The FDA told the restaurant chain:

  • “The presence of these pathogens in your food, as evidenced by links to foodborne outbreaks, causes your products to be adulterated within the meaning of section 402(a)(1) of the Federal Food, Drug, and Cosmetic Act (the Act) . . . in that they bear or contain an added poisonous or deleterious substance which may render them injurious to health.”
  • “[I]ntroduc[ing] or deliver[ing] for introduction into interstate commerce . . . food that is adulterated is a prohibited act under section 301(a) of the Act. . . .”
  • “Further, receipt in interstate commerce of adulterated food is a prohibited act under section 301(c) of the Act. . . .”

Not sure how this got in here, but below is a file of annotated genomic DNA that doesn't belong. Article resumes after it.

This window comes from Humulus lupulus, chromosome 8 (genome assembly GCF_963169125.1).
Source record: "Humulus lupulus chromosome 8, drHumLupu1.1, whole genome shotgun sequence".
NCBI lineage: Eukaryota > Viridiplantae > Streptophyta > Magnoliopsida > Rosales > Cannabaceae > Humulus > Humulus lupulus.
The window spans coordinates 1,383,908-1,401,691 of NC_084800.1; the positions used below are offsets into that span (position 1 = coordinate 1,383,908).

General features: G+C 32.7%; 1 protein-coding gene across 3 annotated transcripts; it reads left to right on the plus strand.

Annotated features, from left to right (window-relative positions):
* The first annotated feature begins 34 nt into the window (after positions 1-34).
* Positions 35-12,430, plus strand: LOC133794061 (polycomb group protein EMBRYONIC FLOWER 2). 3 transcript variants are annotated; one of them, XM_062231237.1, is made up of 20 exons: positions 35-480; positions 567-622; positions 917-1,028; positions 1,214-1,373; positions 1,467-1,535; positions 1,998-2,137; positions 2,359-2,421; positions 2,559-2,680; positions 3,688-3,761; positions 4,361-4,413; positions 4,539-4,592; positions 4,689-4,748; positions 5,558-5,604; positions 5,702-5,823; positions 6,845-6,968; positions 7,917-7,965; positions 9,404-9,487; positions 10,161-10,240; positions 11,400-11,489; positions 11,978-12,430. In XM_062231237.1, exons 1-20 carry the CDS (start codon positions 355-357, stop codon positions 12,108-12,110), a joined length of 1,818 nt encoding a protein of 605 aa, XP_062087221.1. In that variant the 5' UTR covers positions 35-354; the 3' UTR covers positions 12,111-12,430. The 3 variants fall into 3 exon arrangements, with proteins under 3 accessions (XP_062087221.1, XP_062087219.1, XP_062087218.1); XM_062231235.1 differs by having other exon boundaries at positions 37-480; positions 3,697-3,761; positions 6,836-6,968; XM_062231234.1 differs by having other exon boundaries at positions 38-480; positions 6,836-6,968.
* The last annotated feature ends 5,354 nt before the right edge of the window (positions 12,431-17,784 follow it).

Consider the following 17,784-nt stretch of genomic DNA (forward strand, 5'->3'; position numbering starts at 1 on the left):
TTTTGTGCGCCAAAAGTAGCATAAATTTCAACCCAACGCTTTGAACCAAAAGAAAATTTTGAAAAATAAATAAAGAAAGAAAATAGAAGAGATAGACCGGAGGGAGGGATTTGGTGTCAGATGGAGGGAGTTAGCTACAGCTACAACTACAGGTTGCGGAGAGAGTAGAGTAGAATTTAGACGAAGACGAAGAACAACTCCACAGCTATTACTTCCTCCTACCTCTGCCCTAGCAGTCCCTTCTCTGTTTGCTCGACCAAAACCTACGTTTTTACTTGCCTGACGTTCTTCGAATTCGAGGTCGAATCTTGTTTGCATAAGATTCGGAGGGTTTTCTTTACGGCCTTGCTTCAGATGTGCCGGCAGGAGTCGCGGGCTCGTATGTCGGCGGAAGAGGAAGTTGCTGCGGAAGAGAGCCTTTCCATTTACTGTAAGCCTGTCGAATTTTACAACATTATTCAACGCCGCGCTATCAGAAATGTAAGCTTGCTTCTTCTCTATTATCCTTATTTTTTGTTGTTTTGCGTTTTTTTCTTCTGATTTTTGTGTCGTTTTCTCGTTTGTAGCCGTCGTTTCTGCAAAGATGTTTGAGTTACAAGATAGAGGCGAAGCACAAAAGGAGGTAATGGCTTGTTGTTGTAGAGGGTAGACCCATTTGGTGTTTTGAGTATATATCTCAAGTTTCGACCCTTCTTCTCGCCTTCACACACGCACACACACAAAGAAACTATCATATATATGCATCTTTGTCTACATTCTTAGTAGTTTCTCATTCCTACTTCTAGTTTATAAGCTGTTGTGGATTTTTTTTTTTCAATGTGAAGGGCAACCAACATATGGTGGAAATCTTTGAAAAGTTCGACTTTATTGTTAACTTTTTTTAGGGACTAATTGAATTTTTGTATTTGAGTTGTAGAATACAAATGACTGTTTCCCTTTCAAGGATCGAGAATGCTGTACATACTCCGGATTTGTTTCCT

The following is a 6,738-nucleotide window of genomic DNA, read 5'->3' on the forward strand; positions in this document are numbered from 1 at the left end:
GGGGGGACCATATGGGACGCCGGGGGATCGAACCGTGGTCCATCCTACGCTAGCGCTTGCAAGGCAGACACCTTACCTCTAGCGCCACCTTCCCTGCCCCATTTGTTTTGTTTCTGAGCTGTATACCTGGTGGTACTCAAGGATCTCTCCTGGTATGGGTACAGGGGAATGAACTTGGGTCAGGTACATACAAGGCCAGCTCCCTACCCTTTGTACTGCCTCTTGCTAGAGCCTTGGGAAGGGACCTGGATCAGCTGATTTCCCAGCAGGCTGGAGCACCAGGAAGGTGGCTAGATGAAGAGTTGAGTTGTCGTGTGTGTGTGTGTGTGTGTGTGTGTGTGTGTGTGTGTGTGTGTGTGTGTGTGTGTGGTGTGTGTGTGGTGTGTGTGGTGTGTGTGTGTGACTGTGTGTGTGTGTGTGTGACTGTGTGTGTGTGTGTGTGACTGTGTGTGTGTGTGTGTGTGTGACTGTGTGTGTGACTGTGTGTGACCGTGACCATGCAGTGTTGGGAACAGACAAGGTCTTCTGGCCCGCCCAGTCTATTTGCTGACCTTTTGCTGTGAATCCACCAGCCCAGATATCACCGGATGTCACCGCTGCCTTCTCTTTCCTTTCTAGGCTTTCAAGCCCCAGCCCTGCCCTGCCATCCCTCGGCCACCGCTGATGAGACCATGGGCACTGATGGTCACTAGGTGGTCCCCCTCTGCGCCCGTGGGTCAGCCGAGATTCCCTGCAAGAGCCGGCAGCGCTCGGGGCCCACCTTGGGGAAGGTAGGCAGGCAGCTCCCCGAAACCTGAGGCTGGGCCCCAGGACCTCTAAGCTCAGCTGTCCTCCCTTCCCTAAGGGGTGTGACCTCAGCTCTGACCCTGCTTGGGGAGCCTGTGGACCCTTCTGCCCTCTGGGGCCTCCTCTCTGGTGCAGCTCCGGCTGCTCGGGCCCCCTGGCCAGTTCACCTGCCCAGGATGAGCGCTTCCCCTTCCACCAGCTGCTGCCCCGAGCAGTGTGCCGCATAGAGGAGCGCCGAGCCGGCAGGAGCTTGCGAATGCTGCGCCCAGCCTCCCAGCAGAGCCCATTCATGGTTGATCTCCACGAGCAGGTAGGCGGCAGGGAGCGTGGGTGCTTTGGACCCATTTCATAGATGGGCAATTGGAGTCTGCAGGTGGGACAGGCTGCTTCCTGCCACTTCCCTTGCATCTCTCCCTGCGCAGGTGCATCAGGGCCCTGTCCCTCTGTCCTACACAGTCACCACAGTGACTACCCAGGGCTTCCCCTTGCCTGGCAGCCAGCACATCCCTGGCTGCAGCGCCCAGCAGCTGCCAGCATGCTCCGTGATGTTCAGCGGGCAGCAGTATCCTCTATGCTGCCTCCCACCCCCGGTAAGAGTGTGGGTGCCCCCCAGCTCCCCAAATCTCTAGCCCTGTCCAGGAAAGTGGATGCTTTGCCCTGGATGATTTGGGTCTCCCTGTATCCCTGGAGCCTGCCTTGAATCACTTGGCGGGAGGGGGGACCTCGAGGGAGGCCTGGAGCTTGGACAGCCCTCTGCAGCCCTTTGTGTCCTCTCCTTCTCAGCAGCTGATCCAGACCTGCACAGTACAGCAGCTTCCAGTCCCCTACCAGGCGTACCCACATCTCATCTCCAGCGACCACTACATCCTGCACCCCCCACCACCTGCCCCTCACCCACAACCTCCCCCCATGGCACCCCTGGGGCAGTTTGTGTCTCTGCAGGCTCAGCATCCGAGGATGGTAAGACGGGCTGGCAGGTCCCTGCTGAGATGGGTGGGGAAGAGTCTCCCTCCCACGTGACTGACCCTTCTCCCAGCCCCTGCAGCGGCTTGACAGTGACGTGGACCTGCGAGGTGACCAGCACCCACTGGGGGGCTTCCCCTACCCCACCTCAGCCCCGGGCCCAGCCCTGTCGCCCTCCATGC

• “[Y]ou have not provided FDA with any information demonstrating long-term, sustainable corrections have been implemented throughout your organization to prevent this violation from recurring in the future. For example, providing FDA with documentation of policies and practices demonstrating that you have made a corporate commitment to ensure produce . . . , specifically sprouts . . . sourced by any Jimmy John’s restaurant will be procured from a farm or firm operating in compliance with the Produce Safety Rule, the Act, and, as applicable, the Current Good Manufacturing Practice, Hazard Analysis, and Risk-Based Preventive Controls for Human Foods (PC Rule), 21 CFR Part 117.”4